No. 209.
Mr. Foster to Mr. Fish.

No. 378.]

Sir: The country continues in much the same condition as reported in the last dispatches upon current events. Disorders and local revolutionary movements are prevalent in different portions of the republic, but they have not been able to make head against the federal troops, being driven from the field and scattered wherever they congregate in any considerable numbers, in many cases to gather again in the mountains to repeat their petty depredations upon defenseless towns and travelers. The disorders in the State of Michoacan, noticed in previous, dispatches, still continue, but do not appear to have gathered strength, although the government thus far has not been able to suppress them. General Escobedo, division commander, was sent to that locality more [Page 392] than two months ago to direct the movements of the federal forces, but the guerilla warfare is still carried on with about the same results as heretofore, the rugged nature of the country making it very difficult to put an end to it.

The discontented and revolutionary elements in the country have apparently been operating without any system or concert of action, but recently there appears to have been something of concentration upon Gen. Porfirio Diaz, the leader of the unsuccessful revolt against President Juarez in 1871–’72. He was a member of the last congress, and has recently been residing in this capital; and it is alleged that the administration made overtures to him a few months ago to accept a foreign appointment, which he rejected. In December last he left the country and went to New Orleans and thence to Brownsville, Texas, and is now reported as on the American side of the Rio Grande, in communication with revolutionary leaders in Mexico, concocting a rising against the present government.

The Diario Oficial has announced that his departure from the country was without any known business-object, and that his movements give occasion for suspicions of disloyalty. A pronunciamiento has recently appeared, purporting to have been issued by him, but its authenticity is doubtful, and his friends in this city deny that he is its author.

The State of Sonora has been for three months past distracted by insurrections against the State government, the one headed by General Serna and the other by the Yaqui Indians, an industrious agricultural tribe living in the south part of the State. Serna’s operations have been in the northern part of the State. His band was driven over the line into Arizona by the troops of Governor Pesquiera, and it is reported that he has again returned to Mexican territory, influenced, in part at least, by the movements of the American commander in Arizona.

There are conflicting reports as to the success and defeat of these revolutionary movements at this date, but as yet unconfirmed.

The contest has heretofore been participated in only by the local forces of the State but the general government has just despatched a federal force from this city, via Acapulco, to interpose its authority to restore order.

The consul at Guaymas reports business as utterly prostrate in the State in consequence of these troubles. Reference has heretofore been made in my dispatches to the political differences which exist in the State of Jalisco between the adherents of the federal and State administrations.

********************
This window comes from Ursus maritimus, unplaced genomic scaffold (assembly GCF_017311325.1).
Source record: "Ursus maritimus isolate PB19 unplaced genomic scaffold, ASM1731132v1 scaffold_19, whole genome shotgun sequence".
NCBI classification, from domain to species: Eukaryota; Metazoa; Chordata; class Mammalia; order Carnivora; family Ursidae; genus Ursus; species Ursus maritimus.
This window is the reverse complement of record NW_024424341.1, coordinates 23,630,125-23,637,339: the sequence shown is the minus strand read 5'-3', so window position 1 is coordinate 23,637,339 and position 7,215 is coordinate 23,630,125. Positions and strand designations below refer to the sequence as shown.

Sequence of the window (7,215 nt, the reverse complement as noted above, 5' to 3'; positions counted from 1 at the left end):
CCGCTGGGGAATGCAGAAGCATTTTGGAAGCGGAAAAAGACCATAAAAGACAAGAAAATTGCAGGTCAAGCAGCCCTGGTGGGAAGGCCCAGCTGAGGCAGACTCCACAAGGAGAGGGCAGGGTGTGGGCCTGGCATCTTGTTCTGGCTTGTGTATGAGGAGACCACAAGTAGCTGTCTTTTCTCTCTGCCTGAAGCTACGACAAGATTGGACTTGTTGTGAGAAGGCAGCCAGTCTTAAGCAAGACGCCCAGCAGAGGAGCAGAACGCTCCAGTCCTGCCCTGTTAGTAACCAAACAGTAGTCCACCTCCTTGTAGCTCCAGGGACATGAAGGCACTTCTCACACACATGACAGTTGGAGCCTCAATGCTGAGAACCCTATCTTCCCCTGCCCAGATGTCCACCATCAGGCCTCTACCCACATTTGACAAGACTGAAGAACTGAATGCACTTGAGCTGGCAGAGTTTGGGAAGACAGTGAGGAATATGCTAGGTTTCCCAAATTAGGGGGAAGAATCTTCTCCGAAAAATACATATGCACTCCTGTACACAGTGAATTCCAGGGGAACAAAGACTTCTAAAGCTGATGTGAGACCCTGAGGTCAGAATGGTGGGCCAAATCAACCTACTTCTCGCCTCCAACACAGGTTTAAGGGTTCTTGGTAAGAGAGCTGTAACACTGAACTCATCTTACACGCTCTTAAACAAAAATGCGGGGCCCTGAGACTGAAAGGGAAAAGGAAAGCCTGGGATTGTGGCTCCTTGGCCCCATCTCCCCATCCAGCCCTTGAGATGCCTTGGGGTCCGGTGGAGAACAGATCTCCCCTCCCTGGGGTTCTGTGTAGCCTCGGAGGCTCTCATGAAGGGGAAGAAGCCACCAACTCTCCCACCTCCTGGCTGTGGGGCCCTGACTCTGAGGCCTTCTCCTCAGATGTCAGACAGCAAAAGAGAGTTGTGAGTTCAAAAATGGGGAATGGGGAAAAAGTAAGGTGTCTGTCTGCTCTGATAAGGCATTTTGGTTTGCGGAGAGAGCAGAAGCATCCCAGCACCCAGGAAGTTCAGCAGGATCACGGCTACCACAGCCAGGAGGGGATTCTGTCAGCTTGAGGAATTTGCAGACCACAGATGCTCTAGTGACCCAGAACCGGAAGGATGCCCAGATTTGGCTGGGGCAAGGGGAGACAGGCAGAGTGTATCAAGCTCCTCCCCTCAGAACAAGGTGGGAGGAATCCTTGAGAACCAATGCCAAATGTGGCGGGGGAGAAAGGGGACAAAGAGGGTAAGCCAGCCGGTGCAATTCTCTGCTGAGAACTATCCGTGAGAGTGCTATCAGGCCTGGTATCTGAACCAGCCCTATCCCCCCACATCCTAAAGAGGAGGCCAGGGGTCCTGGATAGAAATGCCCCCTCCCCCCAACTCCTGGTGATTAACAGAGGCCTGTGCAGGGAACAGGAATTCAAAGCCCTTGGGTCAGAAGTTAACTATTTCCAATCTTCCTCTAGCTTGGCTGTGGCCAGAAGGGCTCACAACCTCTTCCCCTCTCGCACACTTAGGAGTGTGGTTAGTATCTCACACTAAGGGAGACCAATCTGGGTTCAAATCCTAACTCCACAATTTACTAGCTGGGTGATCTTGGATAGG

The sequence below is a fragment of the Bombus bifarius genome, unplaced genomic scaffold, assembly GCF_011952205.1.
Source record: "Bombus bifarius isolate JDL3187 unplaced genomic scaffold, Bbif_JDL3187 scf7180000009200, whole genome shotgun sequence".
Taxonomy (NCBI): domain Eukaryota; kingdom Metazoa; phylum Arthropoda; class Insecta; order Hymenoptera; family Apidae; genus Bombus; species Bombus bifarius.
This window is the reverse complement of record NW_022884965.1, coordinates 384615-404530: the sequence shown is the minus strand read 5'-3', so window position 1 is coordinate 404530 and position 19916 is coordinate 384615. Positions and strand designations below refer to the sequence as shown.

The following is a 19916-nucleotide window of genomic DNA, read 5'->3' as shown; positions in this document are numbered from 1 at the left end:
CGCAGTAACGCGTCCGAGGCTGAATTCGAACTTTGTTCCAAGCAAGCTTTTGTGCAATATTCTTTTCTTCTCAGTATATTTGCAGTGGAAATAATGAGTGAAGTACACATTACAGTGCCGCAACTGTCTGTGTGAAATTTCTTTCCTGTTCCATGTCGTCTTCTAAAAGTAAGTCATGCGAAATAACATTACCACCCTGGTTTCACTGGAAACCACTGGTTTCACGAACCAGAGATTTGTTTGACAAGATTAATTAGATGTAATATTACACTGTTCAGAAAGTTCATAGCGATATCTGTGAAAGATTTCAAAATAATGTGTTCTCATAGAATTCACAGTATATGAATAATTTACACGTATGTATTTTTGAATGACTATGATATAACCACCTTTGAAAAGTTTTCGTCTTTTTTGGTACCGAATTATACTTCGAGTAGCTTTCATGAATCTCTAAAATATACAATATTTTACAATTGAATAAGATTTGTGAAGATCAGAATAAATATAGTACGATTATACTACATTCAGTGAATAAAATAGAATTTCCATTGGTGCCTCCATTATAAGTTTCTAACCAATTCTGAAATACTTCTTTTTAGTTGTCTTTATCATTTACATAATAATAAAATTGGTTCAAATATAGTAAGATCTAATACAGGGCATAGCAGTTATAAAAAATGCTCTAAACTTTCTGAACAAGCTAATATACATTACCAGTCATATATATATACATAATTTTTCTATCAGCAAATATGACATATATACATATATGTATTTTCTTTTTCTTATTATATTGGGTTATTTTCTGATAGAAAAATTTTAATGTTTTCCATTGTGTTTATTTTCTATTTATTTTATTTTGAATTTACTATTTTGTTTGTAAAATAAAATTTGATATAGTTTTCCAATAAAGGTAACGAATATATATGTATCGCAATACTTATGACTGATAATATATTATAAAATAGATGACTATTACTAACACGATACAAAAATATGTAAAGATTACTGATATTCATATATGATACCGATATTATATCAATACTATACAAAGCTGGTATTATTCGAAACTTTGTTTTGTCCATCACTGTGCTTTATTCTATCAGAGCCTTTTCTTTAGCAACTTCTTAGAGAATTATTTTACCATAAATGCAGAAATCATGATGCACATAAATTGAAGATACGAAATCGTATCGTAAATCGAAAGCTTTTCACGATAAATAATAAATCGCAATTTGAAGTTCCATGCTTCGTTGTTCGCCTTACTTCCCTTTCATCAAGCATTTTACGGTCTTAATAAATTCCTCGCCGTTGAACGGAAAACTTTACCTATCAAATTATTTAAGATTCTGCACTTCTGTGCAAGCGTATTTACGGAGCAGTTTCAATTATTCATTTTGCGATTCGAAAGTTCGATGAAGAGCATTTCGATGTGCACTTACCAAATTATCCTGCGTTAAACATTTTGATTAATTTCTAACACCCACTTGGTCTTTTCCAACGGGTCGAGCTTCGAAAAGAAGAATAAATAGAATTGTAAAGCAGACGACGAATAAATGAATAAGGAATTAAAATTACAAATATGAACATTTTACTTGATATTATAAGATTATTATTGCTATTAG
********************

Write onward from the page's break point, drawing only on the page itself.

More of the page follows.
A double set of senators and deputies was sent up to the Congress of the Union representing the two parties, and, as already stated, the members representing the state party were rejected. The contest was thus remitted to the state, where the election for the state legislature was held in December last. Double elections took place, and two legislatures were chosen, representing the two parties. These legislatures are now in session in the city of Guadalajara, and their conflicting exercise of authority is creating much excitement in that State, and a certain disquiet elsewhere in the republic. On the one side the federal supreme court has been appealed to, and on the other a decree has been passed impeaching the governor, and with a view to his deposition. Meanwhile federal and State troops are concentrated in the State capitol, and an armed conflict is feared. It is charged that this concentration of troops has left the other districts of the State unprotected, and that they are ravaged by robber bands.

The subject of the election of President of the republic for the next [Page 393] term, which occurs in July, is attracting much attention in the public press and political circles. A number of newspapers have favorably announced Mr. Lerdo as a candidate for re-election, and others have taken strong grounds against his candidacy, some alleging that the party which supported his first election was pledged against the principle of a second presidential term, and others taking the ground that his re-election will result in a revolution. No other candidate has as yet been announced.

It may be of interest to notice that, before the close of the last session of Congress in December, the minister of finance stated that he expected to provide in the next budget of appropriations for a compliance with the terms of the treaty with the United States in relation to claims, anticipating a balance against Mexico, which would require an annual appropriation of $300,000.

Sr. D. E. de Muruaga y Vildosola, the new Spanish minister plenipotentiary, presented his credentials to the President on the 23d of December, and Mr. Rudolph Le Maistre, minister resident of Germany, received on the 7th of January.

I am, &c.,